Before we bought our house, we looked at many houses ranging from the 1930’s – 1950’s and consulted with architects for all of them. Renovation cost estimates were nowhere close to 100% of the purchase price.

    But yes, I’ll agree with you, the price of the house post renovation is definitely a factor. If you can’t get a good deal on the house that allows for wiggle room with renovation costs, then the economics might not work (and in that case, it is more of an emotional pull to renovation than a financial one).

  • Has anyone seen that monstrosity at the corner of Memorial and Westcott?

  • It may not mean much to “the bottom line”, but when someone saves a house like this one, by one of Houston’s top mid-century architects, he/she becomes a hero to a lot of people. He/she learns a lot about life, and he/she becomes the owner of something really special. I know a lot of people don’t quite understand the value in something like that, but it really is amazing to consider the value of hearing people say “I love your house! Thank you for saving it!” or “People like you make Houston special!” Unfortunately, many of Houston’s best mid-century modern homes are/were built on incredible properties that have over time become much more desirable than the homes themselves. It’s a pretty tough obstacle for preservationists, especially those on a budget, to overcome.

  • Like I said to someone else, wonderful piece of property. However, conducting real estate transactions with rose colored glasses on is rather foolish. I have lived in and renovated several types of properties over the years, with the oldest being built in 1919.

    Cost effective renovation is very difficult for many people because they are either not capable of doing some or any of the work themselves, they do not have the professional contractor contacts to do the remodel properly, or the condition of the property and/or structure don’t make fiscal sense for a remodel/renovation.

    Let’s be clear, many dwellings have been so neglected for so many years, they are not worth saving, especially when coupled with the fact that it was not an attractive, interesting house to begin with. That does not mean that there are not a lot of great renovation prospects all around Houston. It just takes the right type of renovation/remodeling team AND property/structure. I know there are a lot of tree hugging looney tunes out there with no common sense that are going to insist that some governmental social engineering (channeling Peter Plan Brown) planning agency needs to tell us all exactly what we can and can’t do with our own property, but those types of principles are not what this country was founded upon, much less what Houston was founded upon. (Oh, and I’ll bet you I’ve planted more trees than anyone reading any of this.)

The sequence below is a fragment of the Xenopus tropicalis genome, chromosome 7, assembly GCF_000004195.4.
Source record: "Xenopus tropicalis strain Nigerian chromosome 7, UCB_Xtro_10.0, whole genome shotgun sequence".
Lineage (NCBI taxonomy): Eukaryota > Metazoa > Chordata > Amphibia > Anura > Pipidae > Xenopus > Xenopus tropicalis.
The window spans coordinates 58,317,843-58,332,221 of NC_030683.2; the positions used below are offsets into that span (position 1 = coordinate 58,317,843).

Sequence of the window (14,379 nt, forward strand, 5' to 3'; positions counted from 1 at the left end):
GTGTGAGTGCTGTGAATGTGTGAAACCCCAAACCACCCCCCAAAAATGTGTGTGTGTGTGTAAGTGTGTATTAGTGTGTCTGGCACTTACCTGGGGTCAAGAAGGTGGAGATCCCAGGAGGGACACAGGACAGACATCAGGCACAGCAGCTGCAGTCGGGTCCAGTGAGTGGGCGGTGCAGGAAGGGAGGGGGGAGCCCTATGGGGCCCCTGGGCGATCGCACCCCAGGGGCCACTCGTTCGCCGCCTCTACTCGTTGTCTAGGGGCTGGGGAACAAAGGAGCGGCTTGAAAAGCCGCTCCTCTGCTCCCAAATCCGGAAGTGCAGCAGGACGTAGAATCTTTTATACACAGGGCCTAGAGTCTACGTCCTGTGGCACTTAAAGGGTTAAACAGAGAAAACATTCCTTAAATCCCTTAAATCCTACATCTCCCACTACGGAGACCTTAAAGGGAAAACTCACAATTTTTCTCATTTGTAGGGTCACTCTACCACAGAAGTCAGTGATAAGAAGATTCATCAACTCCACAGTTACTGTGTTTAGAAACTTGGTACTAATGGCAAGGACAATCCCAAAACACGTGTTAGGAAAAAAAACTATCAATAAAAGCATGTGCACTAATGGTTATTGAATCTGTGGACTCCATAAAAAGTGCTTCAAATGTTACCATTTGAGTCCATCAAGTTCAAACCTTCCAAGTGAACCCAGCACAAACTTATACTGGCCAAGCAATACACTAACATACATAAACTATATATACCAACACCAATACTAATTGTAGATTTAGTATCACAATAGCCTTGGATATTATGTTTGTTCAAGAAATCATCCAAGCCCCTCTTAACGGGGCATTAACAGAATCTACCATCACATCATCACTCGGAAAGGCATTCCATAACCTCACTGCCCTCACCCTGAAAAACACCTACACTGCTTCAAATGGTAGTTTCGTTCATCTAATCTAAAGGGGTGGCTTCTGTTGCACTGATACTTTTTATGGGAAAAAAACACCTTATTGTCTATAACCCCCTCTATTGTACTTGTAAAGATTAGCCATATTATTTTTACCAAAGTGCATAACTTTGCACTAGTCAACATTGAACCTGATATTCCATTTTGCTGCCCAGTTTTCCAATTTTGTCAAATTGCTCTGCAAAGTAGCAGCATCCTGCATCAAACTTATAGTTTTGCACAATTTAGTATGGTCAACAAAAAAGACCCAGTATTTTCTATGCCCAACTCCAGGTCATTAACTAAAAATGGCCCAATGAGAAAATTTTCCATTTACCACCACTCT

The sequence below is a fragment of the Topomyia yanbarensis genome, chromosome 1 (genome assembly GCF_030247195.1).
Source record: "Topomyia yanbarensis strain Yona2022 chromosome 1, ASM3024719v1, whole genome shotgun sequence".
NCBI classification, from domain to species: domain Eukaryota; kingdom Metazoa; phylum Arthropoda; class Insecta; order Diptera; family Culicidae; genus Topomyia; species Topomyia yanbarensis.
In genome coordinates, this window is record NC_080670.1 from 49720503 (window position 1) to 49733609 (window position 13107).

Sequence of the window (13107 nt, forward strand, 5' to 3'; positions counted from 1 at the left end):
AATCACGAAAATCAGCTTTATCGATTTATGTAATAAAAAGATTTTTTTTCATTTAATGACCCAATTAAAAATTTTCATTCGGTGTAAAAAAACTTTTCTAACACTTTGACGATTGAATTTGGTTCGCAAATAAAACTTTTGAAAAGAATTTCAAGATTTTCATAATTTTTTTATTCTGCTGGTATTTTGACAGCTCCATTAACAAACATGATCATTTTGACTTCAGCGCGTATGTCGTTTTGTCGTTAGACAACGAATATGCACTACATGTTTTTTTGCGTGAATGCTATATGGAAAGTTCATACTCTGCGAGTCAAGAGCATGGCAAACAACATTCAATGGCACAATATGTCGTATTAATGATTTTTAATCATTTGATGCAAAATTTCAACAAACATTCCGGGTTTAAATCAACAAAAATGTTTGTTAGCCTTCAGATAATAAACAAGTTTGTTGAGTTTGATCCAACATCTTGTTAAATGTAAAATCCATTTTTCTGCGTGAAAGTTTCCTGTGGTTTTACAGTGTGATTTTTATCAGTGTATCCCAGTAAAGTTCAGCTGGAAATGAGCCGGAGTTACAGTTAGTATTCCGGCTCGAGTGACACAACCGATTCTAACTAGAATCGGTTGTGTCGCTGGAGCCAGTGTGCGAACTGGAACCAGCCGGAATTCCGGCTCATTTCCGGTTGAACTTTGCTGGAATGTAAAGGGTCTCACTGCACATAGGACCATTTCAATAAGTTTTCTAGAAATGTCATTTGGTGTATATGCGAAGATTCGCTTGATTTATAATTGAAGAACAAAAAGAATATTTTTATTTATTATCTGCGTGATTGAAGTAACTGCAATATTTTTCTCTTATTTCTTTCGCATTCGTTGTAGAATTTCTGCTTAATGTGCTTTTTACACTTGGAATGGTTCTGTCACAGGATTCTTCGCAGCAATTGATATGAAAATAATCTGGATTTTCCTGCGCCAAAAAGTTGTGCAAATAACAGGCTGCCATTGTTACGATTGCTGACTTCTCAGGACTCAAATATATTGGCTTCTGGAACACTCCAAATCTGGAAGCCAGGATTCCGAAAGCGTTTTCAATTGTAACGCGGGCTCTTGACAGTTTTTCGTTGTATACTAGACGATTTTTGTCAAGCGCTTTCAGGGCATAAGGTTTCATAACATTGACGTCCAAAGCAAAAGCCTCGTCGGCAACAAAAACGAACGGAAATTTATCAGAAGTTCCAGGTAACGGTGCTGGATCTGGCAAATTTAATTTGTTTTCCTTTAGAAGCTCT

While there are certainly more than too many unscrupulous builders and developers running around this world, there is almost nothing worse than some planning nazi with an axe to grind, no cognitive reasoning abilities and a social engineering agenda to shove down the public’s throats.

    Property rights are important. Prudent building codes are generally a good thing too, when practiced in moderation. Imposing land use restrictions upon property owners is a very precipitous path to tread down. Be careful what you ask for.

    You, can build just about anything if cost is no object. However, cost is almost always part of the equation. Prudence usually rightfully wins out over “feelings” and vanity. It’s hard to make “feelings” look like they have a place on a balance sheet or a cost justification.

    The piece of property in question here is an awesome parcel. However an aging, neglected, largely ugly house in major disrepair most likely would be better off being demo’d with a good builder/architect starting from scratch. With a price tag as high as it is, quality construction should be the end result. However, there is no guaranty on most things in life, especially when and architect and a builder are involved.

  • Architecture in general is so different in the states than anywhere else. Where I am from the Architect is the boss and in most cases even signs his name somewhere on the exterior. Here, however the architect (if there is any) gets $400 for the plan and is really in no way involved in the building process, leaving it up to the mindless builder. ::sigh::

  • Renovation costs equal to purchase price? Where are you getting those estimates?


    I guess if you hired the first person you saw in the phone book for every little thing, but come on!